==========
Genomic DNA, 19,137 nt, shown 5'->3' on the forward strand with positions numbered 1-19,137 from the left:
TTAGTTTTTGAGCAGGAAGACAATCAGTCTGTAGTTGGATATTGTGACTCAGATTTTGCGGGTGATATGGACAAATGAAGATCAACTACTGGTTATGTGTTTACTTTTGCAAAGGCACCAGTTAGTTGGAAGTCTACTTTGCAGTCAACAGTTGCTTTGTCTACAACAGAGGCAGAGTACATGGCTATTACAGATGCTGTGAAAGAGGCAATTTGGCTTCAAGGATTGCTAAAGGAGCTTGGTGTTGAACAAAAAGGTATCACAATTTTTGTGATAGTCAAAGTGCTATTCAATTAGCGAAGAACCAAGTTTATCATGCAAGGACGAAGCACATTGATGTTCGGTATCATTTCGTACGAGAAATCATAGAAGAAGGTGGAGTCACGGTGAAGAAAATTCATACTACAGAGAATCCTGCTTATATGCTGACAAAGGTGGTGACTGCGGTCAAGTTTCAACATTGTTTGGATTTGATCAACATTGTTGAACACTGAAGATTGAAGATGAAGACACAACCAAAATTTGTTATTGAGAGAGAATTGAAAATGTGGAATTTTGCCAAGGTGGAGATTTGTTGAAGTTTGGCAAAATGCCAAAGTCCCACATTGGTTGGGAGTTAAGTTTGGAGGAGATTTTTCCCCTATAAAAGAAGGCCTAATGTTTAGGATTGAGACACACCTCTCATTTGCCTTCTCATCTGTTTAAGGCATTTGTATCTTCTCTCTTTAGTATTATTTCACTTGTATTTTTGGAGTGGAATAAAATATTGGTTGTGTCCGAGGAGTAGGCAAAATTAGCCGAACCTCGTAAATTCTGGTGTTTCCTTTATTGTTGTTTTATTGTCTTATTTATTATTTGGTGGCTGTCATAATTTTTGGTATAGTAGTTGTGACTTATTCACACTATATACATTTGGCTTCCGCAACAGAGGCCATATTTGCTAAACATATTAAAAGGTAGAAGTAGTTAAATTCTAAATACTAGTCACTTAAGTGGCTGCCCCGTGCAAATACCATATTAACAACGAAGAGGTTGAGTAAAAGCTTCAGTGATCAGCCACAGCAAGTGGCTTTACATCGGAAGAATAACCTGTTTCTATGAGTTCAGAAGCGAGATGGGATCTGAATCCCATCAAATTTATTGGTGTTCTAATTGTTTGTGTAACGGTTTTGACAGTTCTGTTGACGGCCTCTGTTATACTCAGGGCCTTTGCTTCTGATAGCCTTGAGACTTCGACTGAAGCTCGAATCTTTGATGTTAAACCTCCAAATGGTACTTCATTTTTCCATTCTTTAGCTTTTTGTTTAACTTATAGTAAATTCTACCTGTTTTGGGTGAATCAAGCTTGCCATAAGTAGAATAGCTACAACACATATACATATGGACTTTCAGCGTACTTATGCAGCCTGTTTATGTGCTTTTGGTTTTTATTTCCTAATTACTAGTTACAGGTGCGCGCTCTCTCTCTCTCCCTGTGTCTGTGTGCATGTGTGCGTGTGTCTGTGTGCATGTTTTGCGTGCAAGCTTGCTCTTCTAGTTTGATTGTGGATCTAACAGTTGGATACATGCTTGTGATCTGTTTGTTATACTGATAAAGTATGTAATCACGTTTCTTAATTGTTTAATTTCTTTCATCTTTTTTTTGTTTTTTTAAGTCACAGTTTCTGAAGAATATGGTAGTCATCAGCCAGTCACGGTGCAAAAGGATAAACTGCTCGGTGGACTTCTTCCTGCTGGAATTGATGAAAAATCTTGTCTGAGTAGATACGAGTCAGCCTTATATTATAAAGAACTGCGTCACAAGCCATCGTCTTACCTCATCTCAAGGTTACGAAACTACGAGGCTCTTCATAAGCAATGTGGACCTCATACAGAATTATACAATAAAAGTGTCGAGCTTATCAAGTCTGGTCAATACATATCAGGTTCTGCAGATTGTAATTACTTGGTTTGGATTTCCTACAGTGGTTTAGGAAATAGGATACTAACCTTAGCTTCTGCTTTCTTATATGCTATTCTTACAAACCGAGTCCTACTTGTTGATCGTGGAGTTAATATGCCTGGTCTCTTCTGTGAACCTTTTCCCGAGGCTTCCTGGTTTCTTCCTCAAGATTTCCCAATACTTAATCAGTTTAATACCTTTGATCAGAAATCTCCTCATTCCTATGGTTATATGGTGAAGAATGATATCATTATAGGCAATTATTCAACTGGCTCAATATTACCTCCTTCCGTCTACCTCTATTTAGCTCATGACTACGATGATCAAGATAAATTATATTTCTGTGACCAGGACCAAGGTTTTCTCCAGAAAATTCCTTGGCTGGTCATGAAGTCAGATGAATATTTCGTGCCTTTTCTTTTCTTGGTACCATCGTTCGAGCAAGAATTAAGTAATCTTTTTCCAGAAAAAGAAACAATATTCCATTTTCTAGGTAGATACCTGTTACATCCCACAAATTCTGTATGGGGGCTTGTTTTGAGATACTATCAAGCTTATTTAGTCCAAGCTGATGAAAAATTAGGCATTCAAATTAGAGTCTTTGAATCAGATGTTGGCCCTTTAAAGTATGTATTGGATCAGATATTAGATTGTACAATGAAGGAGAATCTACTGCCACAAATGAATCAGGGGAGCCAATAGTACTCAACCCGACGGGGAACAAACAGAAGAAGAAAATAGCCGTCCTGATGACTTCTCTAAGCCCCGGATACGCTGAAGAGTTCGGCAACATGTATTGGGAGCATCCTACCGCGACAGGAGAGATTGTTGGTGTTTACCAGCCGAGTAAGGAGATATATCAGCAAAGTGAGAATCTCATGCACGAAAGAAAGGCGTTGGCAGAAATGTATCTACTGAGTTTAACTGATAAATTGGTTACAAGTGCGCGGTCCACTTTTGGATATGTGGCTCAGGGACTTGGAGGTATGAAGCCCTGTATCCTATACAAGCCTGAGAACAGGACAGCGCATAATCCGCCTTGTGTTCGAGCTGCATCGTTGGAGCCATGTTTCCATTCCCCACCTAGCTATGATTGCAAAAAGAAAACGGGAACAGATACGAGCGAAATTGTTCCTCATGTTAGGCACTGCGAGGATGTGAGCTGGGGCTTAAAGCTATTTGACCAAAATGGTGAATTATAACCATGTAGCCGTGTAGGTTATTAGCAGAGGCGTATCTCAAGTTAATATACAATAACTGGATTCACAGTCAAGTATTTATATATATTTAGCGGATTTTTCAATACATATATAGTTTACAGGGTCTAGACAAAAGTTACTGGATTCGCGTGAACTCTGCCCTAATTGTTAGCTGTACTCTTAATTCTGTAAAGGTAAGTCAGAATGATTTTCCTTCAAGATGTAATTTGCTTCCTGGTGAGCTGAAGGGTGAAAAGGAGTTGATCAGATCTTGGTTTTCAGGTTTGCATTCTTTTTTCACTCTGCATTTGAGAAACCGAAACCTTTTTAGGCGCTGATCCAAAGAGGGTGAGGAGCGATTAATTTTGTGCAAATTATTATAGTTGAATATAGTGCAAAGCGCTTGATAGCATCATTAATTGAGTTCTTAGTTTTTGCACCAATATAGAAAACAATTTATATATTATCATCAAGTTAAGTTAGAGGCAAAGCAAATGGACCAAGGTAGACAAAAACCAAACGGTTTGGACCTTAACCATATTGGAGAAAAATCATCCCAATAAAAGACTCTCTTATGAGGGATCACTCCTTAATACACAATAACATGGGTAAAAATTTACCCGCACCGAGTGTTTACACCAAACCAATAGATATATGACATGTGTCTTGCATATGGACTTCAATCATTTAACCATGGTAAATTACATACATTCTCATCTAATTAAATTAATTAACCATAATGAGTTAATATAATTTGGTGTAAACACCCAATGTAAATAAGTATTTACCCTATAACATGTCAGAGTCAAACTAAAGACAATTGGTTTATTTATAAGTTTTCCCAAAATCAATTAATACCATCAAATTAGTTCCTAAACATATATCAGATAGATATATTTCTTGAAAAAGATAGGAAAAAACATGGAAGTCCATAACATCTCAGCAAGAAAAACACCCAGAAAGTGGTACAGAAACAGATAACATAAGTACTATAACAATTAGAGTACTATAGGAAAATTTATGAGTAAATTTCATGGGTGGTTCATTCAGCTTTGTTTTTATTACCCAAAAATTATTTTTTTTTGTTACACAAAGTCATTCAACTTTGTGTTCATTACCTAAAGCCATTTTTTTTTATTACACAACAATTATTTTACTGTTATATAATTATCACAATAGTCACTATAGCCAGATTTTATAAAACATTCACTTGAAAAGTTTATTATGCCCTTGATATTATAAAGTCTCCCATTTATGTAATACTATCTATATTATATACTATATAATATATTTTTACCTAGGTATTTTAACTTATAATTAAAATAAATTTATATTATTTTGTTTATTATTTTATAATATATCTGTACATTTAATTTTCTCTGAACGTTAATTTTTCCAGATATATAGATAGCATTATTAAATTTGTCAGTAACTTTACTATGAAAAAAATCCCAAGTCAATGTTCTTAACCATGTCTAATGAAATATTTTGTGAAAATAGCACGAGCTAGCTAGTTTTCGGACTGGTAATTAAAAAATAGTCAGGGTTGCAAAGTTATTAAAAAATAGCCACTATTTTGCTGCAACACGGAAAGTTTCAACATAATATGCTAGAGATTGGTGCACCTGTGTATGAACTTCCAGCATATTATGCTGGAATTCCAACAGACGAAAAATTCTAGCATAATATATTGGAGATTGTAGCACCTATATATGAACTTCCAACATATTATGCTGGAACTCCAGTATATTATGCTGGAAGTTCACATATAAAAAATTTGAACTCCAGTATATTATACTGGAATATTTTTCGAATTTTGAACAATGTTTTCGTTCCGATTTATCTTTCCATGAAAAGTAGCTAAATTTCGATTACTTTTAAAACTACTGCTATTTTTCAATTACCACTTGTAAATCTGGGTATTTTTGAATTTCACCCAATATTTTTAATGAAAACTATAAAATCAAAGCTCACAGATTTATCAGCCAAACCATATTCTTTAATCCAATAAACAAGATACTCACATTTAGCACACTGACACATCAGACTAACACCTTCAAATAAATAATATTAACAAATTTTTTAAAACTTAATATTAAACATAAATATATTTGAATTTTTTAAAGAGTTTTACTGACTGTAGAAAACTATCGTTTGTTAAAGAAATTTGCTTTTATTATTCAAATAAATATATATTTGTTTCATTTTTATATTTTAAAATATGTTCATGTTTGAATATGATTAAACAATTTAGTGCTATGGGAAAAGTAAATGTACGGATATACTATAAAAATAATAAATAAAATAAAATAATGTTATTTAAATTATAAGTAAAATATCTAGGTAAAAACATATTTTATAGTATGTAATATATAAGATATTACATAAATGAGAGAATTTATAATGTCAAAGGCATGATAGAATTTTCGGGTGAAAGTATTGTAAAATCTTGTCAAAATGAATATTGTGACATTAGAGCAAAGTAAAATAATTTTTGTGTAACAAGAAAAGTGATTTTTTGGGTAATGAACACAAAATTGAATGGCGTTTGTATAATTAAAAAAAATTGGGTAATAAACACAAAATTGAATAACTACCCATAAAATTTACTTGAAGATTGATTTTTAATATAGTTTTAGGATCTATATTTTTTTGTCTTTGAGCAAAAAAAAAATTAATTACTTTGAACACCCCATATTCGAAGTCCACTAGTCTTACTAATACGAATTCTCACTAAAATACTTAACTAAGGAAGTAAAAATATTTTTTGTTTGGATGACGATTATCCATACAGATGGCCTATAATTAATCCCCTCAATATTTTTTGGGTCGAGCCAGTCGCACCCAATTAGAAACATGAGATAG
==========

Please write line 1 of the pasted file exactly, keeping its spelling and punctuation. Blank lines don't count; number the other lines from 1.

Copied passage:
Genomic DNA, 19,137 nt, shown 5'->3' on the forward strand with positions numbered 1-19,137 from the left: